Wednesday, July 9, 2008

"Only One Thing"

“As Jesus and his disciples were on their way, he came to a village where a woman named Martha opened her home to him. She had a sister called Mary, who sat at the Lord’s feet listening to what he said. But Martha was distracted by all the preparations that had to be made. She came to him and asked, ‘Lord, don’t you care that my sister has left me to do the work by myself? Tell her to help me!’ ‘Martha, Martha,’ the Lord answered, ‘you are worried about many things, but only one thing is needed. Mary has chosen what is better, and it will not be taken away from her.’” Luke 10: 38-42

Busy, busy, busy. Do you ever think “There just aren’t enough hours in the day,” “It’s just a busy season,” or “I have to do this--it's just really important”? A super busy life starts with good intentions, but busyness creates distractions, pressure, and resentment.

This is considered to be the earliest painting of Vermeer’s, the great 17-Century Dutch painter, second only to Rembrandt. It was finished around 1656 and depicts Christ in the house of Mary and Martha. Christ, traveling with his disciples, is welcomed into the home of the sisters, two very different women.

Look at the painting. The core of the composition is the three figures, grouped closely together, emphasizing their physical and psychological interactions. The figures, their gestures, and their locations in relation to each other are where Vermeer tells us so much about the characters of Mary and Martha.

Martha is standing behind a table that she’s just put a basket of food upon. She’s hunched over, looking tired—it seems that she’s carrying the weight of the world on her shoulders. Martha is in the midst of “doing”—one can probably sense her fussing and flitting about Jesus, making sure he’s comfortable, getting the food prepared, making sure the house looks nice. She’s distracted by all the preparations that need to be made, and it’s hard to blame her—Jesus is in her house, after all! But look at her pose. Doesn’t she look burdened? It’s interesting that the basket of food that she’s putting on the table is what is keeping her from Christ. The table with all the “work” is the barrier between her and Jesus. She wanted to make sure Jesus was comfortable and the house was clean for him, but in doing so, Martha became a slave to her house and duties.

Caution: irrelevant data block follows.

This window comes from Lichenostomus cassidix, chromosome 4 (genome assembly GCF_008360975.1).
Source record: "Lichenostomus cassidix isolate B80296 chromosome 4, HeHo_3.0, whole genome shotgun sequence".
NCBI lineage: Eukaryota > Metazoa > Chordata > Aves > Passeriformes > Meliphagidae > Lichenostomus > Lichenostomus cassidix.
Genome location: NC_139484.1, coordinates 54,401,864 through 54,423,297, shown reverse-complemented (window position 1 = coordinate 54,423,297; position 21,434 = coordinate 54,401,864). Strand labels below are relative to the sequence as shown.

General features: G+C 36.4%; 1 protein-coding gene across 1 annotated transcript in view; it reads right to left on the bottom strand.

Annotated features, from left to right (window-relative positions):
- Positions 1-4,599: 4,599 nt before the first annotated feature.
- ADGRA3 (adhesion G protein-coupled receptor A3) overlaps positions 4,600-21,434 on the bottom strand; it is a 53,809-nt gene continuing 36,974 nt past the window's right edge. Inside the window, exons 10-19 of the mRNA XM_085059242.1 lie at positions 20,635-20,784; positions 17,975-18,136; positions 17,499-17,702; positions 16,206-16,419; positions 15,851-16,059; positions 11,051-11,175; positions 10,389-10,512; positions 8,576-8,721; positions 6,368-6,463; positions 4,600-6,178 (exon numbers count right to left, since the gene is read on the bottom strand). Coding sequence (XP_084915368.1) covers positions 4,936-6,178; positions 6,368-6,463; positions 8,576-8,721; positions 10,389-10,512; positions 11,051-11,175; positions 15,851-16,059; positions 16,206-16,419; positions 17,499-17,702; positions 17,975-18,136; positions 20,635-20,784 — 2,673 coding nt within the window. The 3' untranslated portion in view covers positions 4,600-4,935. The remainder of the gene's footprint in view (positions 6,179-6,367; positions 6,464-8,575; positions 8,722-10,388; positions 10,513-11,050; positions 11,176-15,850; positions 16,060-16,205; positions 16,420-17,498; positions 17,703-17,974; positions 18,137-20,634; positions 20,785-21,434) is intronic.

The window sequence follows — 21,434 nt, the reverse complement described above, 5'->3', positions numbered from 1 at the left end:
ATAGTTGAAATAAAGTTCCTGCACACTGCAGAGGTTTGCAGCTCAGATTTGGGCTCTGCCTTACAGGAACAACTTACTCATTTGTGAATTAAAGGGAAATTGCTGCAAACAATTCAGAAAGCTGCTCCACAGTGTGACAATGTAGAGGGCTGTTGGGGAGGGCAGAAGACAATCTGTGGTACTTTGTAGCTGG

Mary, on the other hand, is sitting at the feet of Jesus, as Luke describes. She looks comfortable and carefree—she’s even barefoot! She’s obviously not one to be bogged down by details when visitors come. She took the opportunity not to entertain Jesus, but to learn from him and listen to him. Her head rests on her hand as she listens. Her back is toward the table and her sister. There is nothing between her and Jesus. Although her face is mostly in shadow, it’s easy to see that she is in a peaceful, contemplative state, which mirrors the appearance of Jesus much more than it does her sister, Martha.

Jesus is sitting in a chair, relaxed. Martha, frustrated at all of the work that needed to be done, asked Jesus to rebuke her sister for not helping her with the work. “Tell her to help me!” she asked Jesus. Verse 41 is his response to Martha. “You are worried about upset about many things but only one thing is needed. Mary has chosen what is better, and it will not be taken away from her.” Jesus commended Mary, pointing to her example of being still before him. Although Jesus did commend Martha’s zeal, he wanted to point out that Martha was unnecessarily burdening herself with over-carefulness and serving.

We’ve got to remember not to get so caught up in serving the Lord that we forget to worship him and get to know him better. As Mary did, we need to choose what is better.

"Be still and know that I am God." Psalm 46:10


Cami said...


This was so amazing to read. It totally spoke to me. I feel like I just got hit with a ton of bricks!

I have some thoughts/questions on this. Let's talk about it next time we see each other!


Jared ~::44::~ said...

Very thought out; and so true...


Lisa Marie said...

I'm sad that anyone's first reaction to a Vermeer painting would be annoyance.